By Ramneet Singh
LOS ANGELES – Although there has been some backlash to newly elected Los Angeles County District Attorney George Gascón’s progressive platform, multiple southern California criminal justice reform organizations Monday voiced united support for his new reform agenda.
Gascón received 53.5 percent of the votes to incumbent Jackie Lacey’s 46.5 percent, a mandate for change he campaigned on leading up to the Nov. 3 general election. Previously, he had served as the District Attorney of San Francisco from 2011 to 2019. He assumed the L.A. DA position on Dec. 7.
As a backdrop for this election, the Associated Press noted how “the bitter race to run the nation’s largest prosecutor’s office” became even more critical after increased activism sparked by George Floyd’s death at the hands of Minneapolis law enforcement.
Despite a relatively competitive race, the Los Angeles Times described how Gascón held his advantage as he had “long championed alternatives to incarceration for nonviolent and mentally ill defendants.” The same article mentioned that “(Lacey’s) opponents repeatedly grilled her record on police shootings.”
To his record, the Associated Press recognized his involvement in prior California criminal justice reform. Gascón promised to conduct investigations into police shootings to determine accountability.
Furthermore, he promised not to “try juveniles as adults.” According to a 2019 San Francisco Chronicle report, “96 percent of the 1,551 juveniles prosecuted as adults from 2007 to 2016 were Black or Latino.”
Continuing, they emphasized Gascón’s strong margin of victory as a positive reflection of active civic participation and how the general population can alter positions of power directly.
They highlighted the potential to alter the “tough on crime approach” of past law enforcement officials, which bolstered the criminal population without addressing “any of the underlying issues that most significantly impact public safety.”
Accordingly, the misuse of power had detrimental effects on marginalized communities, they said, noting criminalization of poverty, the rise of the prison population, the reinforcement of “systemic racial disparities,” and a lack of accountability for law enforcement officers.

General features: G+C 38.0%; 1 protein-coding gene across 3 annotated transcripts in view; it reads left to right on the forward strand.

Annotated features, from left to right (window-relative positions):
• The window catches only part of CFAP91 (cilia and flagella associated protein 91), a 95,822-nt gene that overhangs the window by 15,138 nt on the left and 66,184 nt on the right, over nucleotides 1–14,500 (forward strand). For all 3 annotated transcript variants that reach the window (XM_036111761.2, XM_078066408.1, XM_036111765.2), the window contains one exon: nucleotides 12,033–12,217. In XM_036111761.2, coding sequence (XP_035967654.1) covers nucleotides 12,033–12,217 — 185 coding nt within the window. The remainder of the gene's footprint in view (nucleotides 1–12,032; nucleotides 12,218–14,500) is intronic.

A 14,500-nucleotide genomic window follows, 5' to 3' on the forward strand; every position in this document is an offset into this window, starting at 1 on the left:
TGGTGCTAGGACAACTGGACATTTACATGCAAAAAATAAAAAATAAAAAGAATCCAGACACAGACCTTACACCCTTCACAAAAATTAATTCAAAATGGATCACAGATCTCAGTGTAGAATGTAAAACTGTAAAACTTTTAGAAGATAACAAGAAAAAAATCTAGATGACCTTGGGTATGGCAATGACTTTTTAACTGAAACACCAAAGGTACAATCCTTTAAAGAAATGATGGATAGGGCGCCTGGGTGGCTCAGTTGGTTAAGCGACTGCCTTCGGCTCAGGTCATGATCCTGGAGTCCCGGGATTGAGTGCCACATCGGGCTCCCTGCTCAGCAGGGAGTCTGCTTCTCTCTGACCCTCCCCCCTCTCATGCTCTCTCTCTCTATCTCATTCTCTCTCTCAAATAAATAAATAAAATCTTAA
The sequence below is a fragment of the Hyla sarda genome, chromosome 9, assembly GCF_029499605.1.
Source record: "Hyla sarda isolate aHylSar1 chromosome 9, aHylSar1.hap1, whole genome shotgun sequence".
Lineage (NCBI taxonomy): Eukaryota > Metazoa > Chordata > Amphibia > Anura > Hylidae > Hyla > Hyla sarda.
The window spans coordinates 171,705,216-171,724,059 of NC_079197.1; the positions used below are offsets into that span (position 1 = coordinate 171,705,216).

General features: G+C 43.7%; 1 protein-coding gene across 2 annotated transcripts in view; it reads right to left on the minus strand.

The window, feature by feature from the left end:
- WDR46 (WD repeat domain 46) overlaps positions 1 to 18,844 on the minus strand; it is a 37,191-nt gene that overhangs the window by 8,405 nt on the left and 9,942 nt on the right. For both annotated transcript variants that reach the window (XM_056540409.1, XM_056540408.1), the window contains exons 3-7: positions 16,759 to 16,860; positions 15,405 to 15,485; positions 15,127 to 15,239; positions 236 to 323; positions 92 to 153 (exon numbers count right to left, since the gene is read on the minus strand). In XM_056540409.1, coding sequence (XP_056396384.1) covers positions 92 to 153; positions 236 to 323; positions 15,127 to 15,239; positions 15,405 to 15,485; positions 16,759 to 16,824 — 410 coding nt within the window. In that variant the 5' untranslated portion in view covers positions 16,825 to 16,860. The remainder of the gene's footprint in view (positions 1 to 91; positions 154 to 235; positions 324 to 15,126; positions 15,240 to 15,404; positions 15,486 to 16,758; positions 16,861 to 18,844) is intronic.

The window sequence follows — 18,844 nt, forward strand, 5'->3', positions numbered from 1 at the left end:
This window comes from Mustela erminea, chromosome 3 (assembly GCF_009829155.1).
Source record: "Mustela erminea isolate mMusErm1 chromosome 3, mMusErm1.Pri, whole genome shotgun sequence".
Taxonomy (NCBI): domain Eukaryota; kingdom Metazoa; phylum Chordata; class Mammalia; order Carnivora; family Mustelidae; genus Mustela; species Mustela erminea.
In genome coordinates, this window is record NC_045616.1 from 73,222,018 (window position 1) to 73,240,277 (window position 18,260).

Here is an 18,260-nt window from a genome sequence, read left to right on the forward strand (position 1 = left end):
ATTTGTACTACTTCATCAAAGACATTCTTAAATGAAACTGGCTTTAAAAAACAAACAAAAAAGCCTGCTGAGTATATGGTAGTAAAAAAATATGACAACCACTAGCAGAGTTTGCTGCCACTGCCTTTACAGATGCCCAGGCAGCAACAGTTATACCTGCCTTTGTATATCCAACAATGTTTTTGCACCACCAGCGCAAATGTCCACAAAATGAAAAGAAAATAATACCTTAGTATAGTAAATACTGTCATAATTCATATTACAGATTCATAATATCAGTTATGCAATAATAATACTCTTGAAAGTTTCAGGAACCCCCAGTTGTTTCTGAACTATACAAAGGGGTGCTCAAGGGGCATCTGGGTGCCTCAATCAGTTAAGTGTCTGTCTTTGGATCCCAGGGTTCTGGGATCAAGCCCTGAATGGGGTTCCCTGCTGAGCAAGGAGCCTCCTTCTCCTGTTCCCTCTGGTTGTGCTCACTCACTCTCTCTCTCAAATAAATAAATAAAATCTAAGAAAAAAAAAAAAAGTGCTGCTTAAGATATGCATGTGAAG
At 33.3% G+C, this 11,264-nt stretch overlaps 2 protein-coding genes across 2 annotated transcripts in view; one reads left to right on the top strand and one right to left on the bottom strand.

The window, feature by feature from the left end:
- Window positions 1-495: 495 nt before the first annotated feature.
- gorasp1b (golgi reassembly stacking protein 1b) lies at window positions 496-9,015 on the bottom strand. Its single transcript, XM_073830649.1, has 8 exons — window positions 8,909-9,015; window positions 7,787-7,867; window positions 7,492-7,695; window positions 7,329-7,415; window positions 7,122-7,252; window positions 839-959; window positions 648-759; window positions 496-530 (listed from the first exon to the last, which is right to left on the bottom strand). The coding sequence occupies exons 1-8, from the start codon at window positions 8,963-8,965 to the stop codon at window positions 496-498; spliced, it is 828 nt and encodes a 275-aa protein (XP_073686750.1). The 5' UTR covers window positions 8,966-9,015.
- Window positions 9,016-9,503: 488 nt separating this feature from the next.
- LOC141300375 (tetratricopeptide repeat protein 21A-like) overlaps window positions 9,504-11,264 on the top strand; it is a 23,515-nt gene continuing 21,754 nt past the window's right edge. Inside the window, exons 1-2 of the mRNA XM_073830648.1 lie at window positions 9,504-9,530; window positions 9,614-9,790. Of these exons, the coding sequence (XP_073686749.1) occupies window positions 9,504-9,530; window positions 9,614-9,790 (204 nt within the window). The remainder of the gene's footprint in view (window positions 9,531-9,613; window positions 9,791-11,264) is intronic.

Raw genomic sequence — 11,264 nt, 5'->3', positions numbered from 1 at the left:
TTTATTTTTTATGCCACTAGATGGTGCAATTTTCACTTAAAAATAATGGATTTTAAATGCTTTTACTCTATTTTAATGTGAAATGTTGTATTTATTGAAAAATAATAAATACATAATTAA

As a result of past abuses, there was a focus on the national movement for progressive reform concerning public health issues, constraints on law enforcement, and the “end of mass incarceration.” This shows that the election of Gascón is not an isolated incident, but rather a strong and genuine effort to improve communities across the United States, claim pundits.
In Gascón’s first day in office, he fulfilled core campaign promises, including the elimination of sentence enhancements, hindering the prosecution of youth as adults, limiting cash bail, allowing opportunities for resentencing, and reopening cases of police killings. Gascón proved his willingness to resolve key issues highlighted by the unified organizations and coalitions.
The support statement defines the growing national consciousness tied to highly publicized police misconduct, arguing “…we can no longer police and cage away the many social ills produced by inequality, racism, and poverty: the root causes of crime.”
The statement described the “brazen hostility” of judges and law enforcement officials challenging these reforms, and their connections to the “tough on crime” approach.
Throughout his campaign, the Los Angeles Times reported that Gascón “was met with fierce opposition from law enforcement unions, which cited his lack of trial experience and surging property crime rates in San Francisco under his tenure…”
Overall, the statement expresses a desire for “a less punitive and more productive approach to public safety” under Gascón’s leadership.
In the closing remarks, they utilize a collective language, stating that the election and the reforms are “the will of the people.” And from a highly publicized election, there is hope for broader change.
The various organizations that cosigned this statement include Court Watch Los Angeles, ACLU of Southern California, Black Lives Matter – Los Angeles, and LA County Public Defender’s Union. The full statement and list are provided on Twitter.
Ramneet Singh is a third-year student at the University of California, Davis. He is a Political Science major and is pursuing a History minor. He is from Livingston California.
To sign up for our new newsletter – Everyday Injustice – https://tinyurl.com/yyultcf9
Support our work – to become a sustaining at $5 – $10- $25 per month hit the link: